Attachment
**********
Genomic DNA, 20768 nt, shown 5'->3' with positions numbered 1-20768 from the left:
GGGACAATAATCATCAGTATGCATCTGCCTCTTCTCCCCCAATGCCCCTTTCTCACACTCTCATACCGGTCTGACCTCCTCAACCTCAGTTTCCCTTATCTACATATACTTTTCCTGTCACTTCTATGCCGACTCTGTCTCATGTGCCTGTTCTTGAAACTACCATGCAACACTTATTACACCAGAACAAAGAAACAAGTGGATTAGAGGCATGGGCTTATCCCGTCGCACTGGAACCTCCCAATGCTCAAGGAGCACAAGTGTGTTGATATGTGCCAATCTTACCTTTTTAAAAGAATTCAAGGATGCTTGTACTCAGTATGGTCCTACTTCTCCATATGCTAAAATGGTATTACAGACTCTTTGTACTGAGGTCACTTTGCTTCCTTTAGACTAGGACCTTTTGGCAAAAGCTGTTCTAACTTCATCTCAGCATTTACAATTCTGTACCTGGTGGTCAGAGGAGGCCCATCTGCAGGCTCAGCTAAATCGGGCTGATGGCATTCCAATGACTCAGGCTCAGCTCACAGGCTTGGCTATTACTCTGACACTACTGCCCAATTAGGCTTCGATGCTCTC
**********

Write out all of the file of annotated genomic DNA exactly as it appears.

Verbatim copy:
Genomic DNA, 20768 nt, shown 5'->3' with positions numbered 1-20768 from the left:
GGGACAATAATCATCAGTATGCATCTGCCTCTTCTCCCCCAATGCCCCTTTCTCACACTCTCATACCGGTCTGACCTCCTCAACCTCAGTTTCCCTTATCTACATATACTTTTCCTGTCACTTCTATGCCGACTCTGTCTCATGTGCCTGTTCTTGAAACTACCATGCAACACTTATTACACCAGAACAAAGAAACAAGTGGATTAGAGGCATGGGCTTATCCCGTCGCACTGGAACCTCCCAATGCTCAAGGAGCACAAGTGTGTTGATATGTGCCAATCTTACCTTTTTAAAAGAATTCAAGGATGCTTGTACTCAGTATGGTCCTACTTCTCCATATGCTAAAATGGTATTACAGACTCTTTGTACTGAGGTCACTTTGCTTCCTTTAGACTAGGACCTTTTGGCAAAAGCTGTTCTAACTTCATCTCAGCATTTACAATTCTGTACCTGGTGGTCAGAGGAGGCCCATCTGCAGGCTCAGCTAAATCGGGCTGATGGCATTCCAATGACTCAGGCTCAGCTCACAGGCTTGGCTATTACTCTGACACTACTGCCCAATTAGGCTTCGATGCTCTC